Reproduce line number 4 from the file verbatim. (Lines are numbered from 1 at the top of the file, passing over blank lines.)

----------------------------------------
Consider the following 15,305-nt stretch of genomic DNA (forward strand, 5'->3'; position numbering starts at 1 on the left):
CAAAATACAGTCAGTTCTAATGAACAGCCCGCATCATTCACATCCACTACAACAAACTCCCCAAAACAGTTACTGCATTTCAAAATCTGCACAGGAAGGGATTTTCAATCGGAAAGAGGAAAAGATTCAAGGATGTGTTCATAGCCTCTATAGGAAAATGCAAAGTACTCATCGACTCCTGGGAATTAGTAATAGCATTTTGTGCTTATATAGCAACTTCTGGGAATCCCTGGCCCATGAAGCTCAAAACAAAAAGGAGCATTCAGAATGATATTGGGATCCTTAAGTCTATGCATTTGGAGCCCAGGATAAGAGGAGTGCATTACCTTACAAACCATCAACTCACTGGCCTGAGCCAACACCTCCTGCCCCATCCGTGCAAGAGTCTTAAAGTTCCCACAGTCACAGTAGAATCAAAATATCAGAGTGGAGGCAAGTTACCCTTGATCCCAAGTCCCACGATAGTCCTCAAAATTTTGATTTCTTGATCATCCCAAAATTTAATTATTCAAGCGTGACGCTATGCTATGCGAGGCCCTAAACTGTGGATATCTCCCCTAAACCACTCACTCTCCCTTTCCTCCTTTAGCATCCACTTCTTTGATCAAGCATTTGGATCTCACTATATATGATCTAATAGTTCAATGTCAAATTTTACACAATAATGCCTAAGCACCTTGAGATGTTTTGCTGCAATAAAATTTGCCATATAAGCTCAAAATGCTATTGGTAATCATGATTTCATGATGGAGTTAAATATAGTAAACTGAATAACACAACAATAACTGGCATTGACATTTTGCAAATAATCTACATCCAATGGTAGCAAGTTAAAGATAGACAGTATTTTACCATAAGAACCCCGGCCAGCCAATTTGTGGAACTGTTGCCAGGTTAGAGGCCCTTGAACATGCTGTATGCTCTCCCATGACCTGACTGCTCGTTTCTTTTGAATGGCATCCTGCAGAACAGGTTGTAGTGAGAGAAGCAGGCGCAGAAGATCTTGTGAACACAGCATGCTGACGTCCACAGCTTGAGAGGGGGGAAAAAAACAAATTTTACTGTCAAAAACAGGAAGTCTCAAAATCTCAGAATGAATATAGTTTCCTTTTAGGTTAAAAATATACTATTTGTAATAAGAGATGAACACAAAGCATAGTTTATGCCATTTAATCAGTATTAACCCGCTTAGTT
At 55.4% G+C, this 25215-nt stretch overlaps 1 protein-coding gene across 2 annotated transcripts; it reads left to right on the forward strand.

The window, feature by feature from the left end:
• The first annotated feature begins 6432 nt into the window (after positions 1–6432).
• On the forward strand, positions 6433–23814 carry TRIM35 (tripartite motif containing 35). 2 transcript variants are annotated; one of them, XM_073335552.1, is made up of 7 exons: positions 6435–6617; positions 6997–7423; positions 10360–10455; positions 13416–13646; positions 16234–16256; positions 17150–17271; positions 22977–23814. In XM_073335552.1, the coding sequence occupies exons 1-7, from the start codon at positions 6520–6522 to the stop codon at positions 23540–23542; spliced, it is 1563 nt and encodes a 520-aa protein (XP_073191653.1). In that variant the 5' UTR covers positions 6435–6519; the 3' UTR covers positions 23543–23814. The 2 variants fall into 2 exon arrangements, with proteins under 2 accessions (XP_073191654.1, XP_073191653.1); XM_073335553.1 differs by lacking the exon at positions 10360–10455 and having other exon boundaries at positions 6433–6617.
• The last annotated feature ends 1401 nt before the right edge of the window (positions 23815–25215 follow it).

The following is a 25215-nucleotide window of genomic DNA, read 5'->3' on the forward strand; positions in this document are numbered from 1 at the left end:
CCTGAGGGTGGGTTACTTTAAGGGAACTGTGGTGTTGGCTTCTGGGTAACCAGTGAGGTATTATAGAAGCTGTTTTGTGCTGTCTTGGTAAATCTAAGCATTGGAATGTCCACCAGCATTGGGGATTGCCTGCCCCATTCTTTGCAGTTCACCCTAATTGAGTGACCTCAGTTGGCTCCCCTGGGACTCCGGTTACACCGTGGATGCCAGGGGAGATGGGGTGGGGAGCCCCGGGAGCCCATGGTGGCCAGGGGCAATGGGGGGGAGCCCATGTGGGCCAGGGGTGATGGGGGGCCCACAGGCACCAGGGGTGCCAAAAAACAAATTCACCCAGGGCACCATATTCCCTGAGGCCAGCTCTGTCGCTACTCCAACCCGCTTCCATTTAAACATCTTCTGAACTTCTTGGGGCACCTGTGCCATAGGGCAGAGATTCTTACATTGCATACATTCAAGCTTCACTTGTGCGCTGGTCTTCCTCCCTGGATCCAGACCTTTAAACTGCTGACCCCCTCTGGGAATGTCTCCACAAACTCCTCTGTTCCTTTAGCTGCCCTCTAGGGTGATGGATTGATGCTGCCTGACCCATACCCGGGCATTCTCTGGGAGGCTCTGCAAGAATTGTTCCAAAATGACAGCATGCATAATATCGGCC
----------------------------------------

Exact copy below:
The window, feature by feature from the left end: